The Rookery, Streatham | A Beautiful Historic Garden on Streatham Common
Often in London, a lovely little garden has more to it than just beauty. Such is the case with The Rookery, Streatham tucked at the top of Streatham Common.
The Rookery appears on John Rocque’s 1746 map of London 10 miles around, labelled as Streatham Wells.
Wells and spas were commonplace across London in the 18th Century, springing up (sorry, couldn’t resist) outside of the City of London and were places of health tourism, entertainment, raucous behaviour and medicinal quackery.
The Streatham springs were discovered in 1659 and by 1786 a large house, known as The Rookery, was built surrounded by 3 acres of gardens. The house catered to visitors to the spas, giving them a place to stay overnight.
Today only the gardens survive.
But if you’re after a building that has survived, you’re in luck! In 1792 the wells were found to be contaminated and closed. Anxious not to lose out on a lucrative attraction, more springs were found at nearby Valley Road and another Well House was built in 1783.
There’s a photograph from 1946 and the building still exists as part of a residential development called Spa Court on Well Close, off Valley Road;
© Stephen Richards and licensed for reuse under this Creative Commons Licence.
Another great photograph from Lambeth Council Archive dates from 1910, showing a sign to the wells proclaiming their properties are “beneficial in Bilious and Liver complaints, headaches, jaundice, digestion” and very serviceable for skin diseases!
Speaking of survivors, it’s lucky that we even have these gardens at all…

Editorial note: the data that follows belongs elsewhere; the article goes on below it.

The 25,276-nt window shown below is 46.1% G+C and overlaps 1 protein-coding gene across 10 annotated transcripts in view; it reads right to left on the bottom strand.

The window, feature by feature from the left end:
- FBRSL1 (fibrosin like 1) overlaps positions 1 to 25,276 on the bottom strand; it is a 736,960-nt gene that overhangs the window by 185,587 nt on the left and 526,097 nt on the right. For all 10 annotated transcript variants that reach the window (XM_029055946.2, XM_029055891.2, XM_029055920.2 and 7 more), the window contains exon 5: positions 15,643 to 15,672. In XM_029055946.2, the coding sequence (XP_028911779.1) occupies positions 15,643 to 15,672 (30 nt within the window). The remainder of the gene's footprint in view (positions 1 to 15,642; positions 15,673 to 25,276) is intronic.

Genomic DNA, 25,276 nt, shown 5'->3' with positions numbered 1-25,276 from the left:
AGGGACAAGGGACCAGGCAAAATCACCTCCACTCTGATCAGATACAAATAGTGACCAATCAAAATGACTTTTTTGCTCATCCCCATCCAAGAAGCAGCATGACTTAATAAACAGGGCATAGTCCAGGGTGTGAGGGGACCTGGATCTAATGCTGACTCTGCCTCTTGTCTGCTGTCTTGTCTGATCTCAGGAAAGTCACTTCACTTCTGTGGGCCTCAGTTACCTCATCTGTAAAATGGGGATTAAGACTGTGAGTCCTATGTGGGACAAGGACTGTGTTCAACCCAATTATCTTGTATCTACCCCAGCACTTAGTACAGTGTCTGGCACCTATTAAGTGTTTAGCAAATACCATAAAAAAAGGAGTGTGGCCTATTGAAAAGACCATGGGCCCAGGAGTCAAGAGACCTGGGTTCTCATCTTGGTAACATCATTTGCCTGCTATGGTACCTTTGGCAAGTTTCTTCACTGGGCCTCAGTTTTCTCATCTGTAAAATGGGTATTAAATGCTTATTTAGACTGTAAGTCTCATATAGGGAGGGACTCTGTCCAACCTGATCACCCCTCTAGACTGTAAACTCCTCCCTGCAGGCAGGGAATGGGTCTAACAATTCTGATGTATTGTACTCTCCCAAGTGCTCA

The Rookery Gardens, Streatham
In 1912 as the area was in danger of development, being buried under new housing for the ever-growing London. However, local resident Stenton Covington led a campaign saving the site and – though the house was demolished – the new gardens were opened and looked after by the London County Council, opening to the public in 1913.
The 19th century brick terrace – mentioned in the Historic England listing is dedicated to Stenton Covington.
Features of the Rookery gardens include an impressive mature Cedar of Lebanon (image below) as well as the Rock Garden, White Garden and Old English Garden.
Like something out of a fairytale, the Old English Garden is a very pretty walled garden, originally part of the kitchen gardens of the 18th Rookery House.
There’s a sundial and fountain towards the centre, as well as the last surviving remnant of a well. This wishing well that acts as a reminder of the three mineral wells that were here, providing health benefits and purging properties to eager Londoners.
The flagstone walkways are covered with pretty rose-covered pergolas.
On higher ground, site of the former stables, is the Rock Garden. There’s a series of ponds and tiny water falls, a traditionally Edwardian (early 20th century) design that evoked informal woodlands with a hint of exotic plants from Asia.
The final garden is the White Garden, unique for a London public park, complete with white benches and plants exclusively in white, silver or cream.
Have you explored Streatham Common and The Rookery Gardens? Let me know in the comments. Personally I’m not sure I would’ve been a fan of the sulphurous water, but I certainly enjoyed the gardens.